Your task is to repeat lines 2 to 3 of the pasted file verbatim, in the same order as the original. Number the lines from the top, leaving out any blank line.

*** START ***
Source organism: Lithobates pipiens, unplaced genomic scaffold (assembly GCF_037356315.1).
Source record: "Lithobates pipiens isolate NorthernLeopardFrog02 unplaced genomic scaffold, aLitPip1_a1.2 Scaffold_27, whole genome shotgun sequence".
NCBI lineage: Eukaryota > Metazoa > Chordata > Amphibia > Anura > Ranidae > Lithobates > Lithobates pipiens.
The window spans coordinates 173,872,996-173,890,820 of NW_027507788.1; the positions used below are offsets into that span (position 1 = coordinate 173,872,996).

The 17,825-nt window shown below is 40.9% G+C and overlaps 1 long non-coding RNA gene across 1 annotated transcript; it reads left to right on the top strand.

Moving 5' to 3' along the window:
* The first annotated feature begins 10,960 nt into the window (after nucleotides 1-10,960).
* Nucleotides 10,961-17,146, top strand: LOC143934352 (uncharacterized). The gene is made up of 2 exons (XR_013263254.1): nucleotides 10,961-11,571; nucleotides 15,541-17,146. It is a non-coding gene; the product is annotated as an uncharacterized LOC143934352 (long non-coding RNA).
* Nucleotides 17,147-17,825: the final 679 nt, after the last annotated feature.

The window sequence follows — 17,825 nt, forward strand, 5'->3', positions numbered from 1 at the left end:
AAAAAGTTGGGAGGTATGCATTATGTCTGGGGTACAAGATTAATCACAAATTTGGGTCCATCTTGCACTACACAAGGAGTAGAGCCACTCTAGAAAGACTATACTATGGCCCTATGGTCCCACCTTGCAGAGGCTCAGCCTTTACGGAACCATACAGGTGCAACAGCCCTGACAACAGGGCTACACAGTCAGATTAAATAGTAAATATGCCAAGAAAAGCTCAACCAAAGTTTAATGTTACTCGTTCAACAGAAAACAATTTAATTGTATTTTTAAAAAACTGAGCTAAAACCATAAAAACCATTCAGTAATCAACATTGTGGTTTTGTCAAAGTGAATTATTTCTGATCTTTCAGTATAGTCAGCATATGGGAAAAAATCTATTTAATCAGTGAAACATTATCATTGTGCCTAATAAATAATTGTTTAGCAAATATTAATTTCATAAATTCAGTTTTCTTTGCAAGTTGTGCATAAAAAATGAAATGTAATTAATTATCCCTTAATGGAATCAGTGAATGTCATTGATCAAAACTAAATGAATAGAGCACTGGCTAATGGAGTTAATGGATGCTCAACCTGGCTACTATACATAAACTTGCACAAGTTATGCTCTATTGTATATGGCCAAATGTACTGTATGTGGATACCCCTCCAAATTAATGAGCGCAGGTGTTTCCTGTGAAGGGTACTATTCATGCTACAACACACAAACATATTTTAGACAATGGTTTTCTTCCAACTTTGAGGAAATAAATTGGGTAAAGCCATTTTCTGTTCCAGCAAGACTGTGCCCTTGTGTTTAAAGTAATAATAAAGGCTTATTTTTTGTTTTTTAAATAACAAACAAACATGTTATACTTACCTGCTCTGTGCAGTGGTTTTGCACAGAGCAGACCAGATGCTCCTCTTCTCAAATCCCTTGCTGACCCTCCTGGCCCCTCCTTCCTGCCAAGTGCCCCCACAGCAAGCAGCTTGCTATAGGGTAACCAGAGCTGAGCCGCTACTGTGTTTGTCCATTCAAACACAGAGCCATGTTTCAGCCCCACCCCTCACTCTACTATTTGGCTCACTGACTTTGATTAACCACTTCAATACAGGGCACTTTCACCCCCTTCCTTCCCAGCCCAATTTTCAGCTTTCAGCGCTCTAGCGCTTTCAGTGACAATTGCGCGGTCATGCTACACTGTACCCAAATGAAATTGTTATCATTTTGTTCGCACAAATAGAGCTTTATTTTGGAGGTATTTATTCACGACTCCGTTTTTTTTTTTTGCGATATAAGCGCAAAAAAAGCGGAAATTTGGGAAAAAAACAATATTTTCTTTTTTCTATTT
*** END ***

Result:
Source record: "Lithobates pipiens isolate NorthernLeopardFrog02 unplaced genomic scaffold, aLitPip1_a1.2 Scaffold_27, whole genome shotgun sequence".
NCBI lineage: Eukaryota > Metazoa > Chordata > Amphibia > Anura > Ranidae > Lithobates > Lithobates pipiens.